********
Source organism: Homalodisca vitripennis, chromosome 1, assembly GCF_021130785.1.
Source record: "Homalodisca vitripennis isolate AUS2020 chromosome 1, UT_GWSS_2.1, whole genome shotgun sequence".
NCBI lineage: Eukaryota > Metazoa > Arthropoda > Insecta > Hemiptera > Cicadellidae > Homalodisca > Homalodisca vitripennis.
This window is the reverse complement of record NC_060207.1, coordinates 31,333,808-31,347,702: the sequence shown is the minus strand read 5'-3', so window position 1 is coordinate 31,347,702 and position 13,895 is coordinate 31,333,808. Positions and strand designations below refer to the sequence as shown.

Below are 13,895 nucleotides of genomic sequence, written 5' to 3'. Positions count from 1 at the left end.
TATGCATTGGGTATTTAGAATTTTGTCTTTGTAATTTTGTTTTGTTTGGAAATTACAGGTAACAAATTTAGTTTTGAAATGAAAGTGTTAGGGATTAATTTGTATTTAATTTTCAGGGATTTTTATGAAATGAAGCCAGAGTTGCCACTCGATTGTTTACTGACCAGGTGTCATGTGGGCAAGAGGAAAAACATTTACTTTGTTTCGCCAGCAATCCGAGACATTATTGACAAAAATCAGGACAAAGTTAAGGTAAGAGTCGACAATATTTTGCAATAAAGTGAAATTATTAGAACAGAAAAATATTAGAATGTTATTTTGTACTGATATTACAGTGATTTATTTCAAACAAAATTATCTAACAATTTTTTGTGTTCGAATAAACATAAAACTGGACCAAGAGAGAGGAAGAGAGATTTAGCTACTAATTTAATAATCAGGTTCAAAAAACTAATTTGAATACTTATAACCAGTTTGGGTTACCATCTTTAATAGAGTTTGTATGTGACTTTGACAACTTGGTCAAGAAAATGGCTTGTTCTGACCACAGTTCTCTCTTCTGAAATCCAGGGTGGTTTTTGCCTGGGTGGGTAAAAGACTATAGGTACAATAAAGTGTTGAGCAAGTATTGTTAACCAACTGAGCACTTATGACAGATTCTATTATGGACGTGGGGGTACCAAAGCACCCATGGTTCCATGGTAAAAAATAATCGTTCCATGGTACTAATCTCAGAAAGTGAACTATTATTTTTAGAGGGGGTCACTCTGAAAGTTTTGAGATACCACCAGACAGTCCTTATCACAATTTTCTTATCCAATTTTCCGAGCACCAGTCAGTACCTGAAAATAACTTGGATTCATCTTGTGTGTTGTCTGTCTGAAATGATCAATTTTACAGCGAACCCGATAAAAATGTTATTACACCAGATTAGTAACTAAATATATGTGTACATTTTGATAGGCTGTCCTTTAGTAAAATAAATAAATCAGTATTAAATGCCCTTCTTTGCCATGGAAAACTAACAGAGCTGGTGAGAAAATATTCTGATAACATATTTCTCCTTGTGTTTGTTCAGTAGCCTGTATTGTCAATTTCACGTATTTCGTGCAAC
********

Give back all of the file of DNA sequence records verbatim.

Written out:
Source organism: Homalodisca vitripennis, chromosome 1, assembly GCF_021130785.1.
Source record: "Homalodisca vitripennis isolate AUS2020 chromosome 1, UT_GWSS_2.1, whole genome shotgun sequence".
NCBI lineage: Eukaryota > Metazoa > Arthropoda > Insecta > Hemiptera > Cicadellidae > Homalodisca > Homalodisca vitripennis.
This window is the reverse complement of record NC_060207.1, coordinates 31,333,808-31,347,702: the sequence shown is the minus strand read 5'-3', so window position 1 is coordinate 31,347,702 and position 13,895 is coordinate 31,333,808. Positions and strand designations below refer to the sequence as shown.

Below are 13,895 nucleotides of genomic sequence, written 5' to 3'. Positions count from 1 at the left end.
TATGCATTGGGTATTTAGAATTTTGTCTTTGTAATTTTGTTTTGTTTGGAAATTACAGGTAACAAATTTAGTTTTGAAATGAAAGTGTTAGGGATTAATTTGTATTTAATTTTCAGGGATTTTTATGAAATGAAGCCAGAGTTGCCACTCGATTGTTTACTGACCAGGTGTCATGTGGGCAAGAGGAAAAACATTTACTTTGTTTCGCCAGCAATCCGAGACATTATTGACAAAAATCAGGACAAAGTTAAGGTAAGAGTCGACAATATTTTGCAATAAAGTGAAATTATTAGAACAGAAAAATATTAGAATGTTATTTTGTACTGATATTACAGTGATTTATTTCAAACAAAATTATCTAACAATTTTTTGTGTTCGAATAAACATAAAACTGGACCAAGAGAGAGGAAGAGAGATTTAGCTACTAATTTAATAATCAGGTTCAAAAAACTAATTTGAATACTTATAACCAGTTTGGGTTACCATCTTTAATAGAGTTTGTATGTGACTTTGACAACTTGGTCAAGAAAATGGCTTGTTCTGACCACAGTTCTCTCTTCTGAAATCCAGGGTGGTTTTTGCCTGGGTGGGTAAAAGACTATAGGTACAATAAAGTGTTGAGCAAGTATTGTTAACCAACTGAGCACTTATGACAGATTCTATTATGGACGTGGGGGTACCAAAGCACCCATGGTTCCATGGTAAAAAATAATCGTTCCATGGTACTAATCTCAGAAAGTGAACTATTATTTTTAGAGGGGGTCACTCTGAAAGTTTTGAGATACCACCAGACAGTCCTTATCACAATTTTCTTATCCAATTTTCCGAGCACCAGTCAGTACCTGAAAATAACTTGGATTCATCTTGTGTGTTGTCTGTCTGAAATGATCAATTTTACAGCGAACCCGATAAAAATGTTATTACACCAGATTAGTAACTAAATATATGTGTACATTTTGATAGGCTGTCCTTTAGTAAAATAAATAAATCAGTATTAAATGCCCTTCTTTGCCATGGAAAACTAACAGAGCTGGTGAGAAAATATTCTGATAACATATTTCTCCTTGTGTTTGTTCAGTAGCCTGTATTGTCAATTTCACGTATTTCGTGCAAC